Part 4 in The Remarkable Life of Tomislav*
The first time he looked at Ivana*, he knew she would be his wife. Soon after this first encounter, they stood in front of their pastor to pledge themselves to each other. She was only 19, but in love with this handsome man who had committed himself to wholeheartedly serving God. It was 1958, and at 23 years old, Tomislav was already preaching and ordained as a deacon in the church.
Suddenly, the pastor stopped the service, looking intently at Tomislav and Ivana. “I feel like there will be some big obstacles on your life path. I have an impression that there is a voice saying, ‘Only by my power will you be able to cross all of these obstacles that are on the path.'”
Tomislav and Ivana looked at each other—neither was a stranger to hardship, but if this was indeed from God, they couldn’t help but wonder what those obstacles might be.
Two months after the wedding, Tomislav and his father were navigating their horse-drawn cart over muddy, slippery wheel tracks. As they were crossing over a tram station, the horses started trotting too fast, and Tomislav tugged forcefully on the reigns. The horses shook their heads, their feet sliding around the deep tractor-grooves, and as their momentum increased, the wagon began to pendulum. Suddenly, there was a jolt that thrust Tomislav between the two horses.
“The last thing I remember, ” he said, leaning forward to look at me, “was being in between the horses while they were running, and then the cart ran over me.”
When he awoke, he was staring at the sky. “Dear Lord, am I alive?” he gasped. He looked to his right and left, seeing the endless fields of corn. He tried to stand up, but his legs would not obey him. He put his hands on his knees, but could only feel his hands touching something. At that moment, an unbearable truth revealed itself deep in his soul. But a strange calm descended upon him as he uttered it out loud.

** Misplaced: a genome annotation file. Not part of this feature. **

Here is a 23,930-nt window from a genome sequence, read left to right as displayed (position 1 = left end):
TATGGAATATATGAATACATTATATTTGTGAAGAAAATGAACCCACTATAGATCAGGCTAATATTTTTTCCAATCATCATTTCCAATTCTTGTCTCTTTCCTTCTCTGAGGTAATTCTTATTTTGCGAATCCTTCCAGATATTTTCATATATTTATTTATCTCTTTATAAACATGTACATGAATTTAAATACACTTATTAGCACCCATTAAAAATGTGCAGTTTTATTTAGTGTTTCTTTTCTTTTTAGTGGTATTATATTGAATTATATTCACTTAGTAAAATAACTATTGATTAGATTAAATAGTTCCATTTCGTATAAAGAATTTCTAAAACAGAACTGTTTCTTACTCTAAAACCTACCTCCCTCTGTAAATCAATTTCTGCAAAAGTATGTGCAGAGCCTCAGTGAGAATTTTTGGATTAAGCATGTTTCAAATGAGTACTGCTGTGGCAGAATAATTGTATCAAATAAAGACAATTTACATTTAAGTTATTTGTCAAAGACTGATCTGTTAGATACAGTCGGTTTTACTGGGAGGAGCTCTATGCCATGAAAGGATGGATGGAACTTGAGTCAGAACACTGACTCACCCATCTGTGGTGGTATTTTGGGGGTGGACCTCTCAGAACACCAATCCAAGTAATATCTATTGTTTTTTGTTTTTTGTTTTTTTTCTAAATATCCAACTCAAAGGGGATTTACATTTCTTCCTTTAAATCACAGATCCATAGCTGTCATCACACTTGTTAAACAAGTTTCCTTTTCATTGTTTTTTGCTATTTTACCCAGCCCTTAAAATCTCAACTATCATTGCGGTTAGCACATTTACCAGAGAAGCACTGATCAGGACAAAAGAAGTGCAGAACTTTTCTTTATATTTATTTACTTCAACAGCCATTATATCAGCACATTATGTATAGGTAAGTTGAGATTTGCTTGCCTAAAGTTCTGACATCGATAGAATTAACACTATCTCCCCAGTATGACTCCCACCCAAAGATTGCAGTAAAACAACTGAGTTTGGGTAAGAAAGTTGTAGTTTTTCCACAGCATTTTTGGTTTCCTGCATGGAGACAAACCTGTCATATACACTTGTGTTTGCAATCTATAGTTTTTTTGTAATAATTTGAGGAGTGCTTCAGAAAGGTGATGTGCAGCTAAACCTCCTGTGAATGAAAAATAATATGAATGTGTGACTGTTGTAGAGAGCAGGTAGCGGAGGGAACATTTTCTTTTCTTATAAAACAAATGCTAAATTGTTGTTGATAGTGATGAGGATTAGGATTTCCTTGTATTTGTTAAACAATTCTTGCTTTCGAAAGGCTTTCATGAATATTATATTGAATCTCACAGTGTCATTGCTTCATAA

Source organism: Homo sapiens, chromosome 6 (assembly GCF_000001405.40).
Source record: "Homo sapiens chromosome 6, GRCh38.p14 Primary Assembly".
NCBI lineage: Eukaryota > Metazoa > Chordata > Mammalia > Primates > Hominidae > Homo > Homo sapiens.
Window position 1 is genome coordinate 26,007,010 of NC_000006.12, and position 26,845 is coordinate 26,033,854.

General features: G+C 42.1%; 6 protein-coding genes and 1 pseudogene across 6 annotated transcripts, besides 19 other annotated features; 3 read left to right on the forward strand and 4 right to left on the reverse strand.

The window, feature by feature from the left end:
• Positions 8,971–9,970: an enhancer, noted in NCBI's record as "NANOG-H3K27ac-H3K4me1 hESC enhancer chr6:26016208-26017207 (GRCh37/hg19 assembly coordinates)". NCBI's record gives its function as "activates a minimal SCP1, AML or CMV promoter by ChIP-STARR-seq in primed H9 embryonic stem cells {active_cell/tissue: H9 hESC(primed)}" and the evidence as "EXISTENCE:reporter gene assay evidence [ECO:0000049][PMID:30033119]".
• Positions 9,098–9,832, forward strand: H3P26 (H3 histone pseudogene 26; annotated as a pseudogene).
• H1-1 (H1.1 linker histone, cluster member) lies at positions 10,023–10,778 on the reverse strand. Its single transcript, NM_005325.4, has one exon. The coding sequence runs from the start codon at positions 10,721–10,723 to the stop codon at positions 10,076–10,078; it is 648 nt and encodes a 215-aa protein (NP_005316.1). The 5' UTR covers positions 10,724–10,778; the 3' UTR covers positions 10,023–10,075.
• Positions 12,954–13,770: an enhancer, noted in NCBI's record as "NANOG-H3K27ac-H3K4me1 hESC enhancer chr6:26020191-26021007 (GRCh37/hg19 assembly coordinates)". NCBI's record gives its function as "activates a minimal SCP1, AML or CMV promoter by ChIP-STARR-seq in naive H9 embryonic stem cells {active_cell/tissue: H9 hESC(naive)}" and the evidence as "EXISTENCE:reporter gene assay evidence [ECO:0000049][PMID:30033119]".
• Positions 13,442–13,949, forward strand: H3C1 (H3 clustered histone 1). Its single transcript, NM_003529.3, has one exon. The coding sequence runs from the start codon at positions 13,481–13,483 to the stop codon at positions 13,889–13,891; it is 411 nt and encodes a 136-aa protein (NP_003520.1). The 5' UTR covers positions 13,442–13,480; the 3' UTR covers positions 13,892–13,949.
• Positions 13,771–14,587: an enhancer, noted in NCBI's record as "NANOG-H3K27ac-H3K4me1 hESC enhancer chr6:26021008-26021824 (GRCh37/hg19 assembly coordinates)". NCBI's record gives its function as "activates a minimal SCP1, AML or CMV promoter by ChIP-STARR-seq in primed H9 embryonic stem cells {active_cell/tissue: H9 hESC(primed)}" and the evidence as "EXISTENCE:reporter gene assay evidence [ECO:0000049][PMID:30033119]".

“I broke my back, ” he called to his father who had also been thrown from the cart.
“Oh no, you didn’t,” his father reassured him.
Tomislav looked again at his immobile legs. “Yes, yes I did, ” he said quietly.
This message was sent back to his wife, who did not understand or believe the seriousness of the report.
“I didn’t know what it meant if you broke your back. We were from a small town,” she said softly, her hands folded tightly on her tiny lap, her wizened faced hinting at countless untold stories. “I was 19. You can imagine how I felt.”
In fact, they had called for emergency hospital services, but no one was available to come. Finally, someone dispatched a tractor from the village and they loaded him onto it—nobody knew that a person in Tomislav’s condition should be immobilized on a backboard. When they arrived at the hospital, they laid him on a table, and a young doctor came in to examine him.
“I think I broke my back, ” Tomislav repeated. The doctor told him to close his eyes and after doing some tests, agreed with his self-diagnosis.
“We cannot keep you here at the hospital, we are too small here,” the doctor said, “but I need my supervisor to check you.” The supervisor came in and then took the younger doctor outside the room for a consultation.
“Don’t bring him anywhere…just put him in this small room. I guarantee in one week he will be dead anyway.” The doctor’s quiet words, overheard by Tomislav, sent rivers of distress down his already-shocked body. After they moved him into the small room, he began to pray, “Oh Lord, this cannot be true, because I know the promise you gave me for my life. You called me and chose me to preach your gospel. I’ve just begun.”
“Did you feel despair when you found out you would never walk again?” I asked him.
“I felt peace and security because I knew that God had purpose for my life,” he smiled from his wheelchair, his face alive with the memories and feelings of his story.
And Tomislav stayed in that hospital for 10 long days, waiting to see what would happen.
Next: The Light in the Valley of Shadows
*names have been changed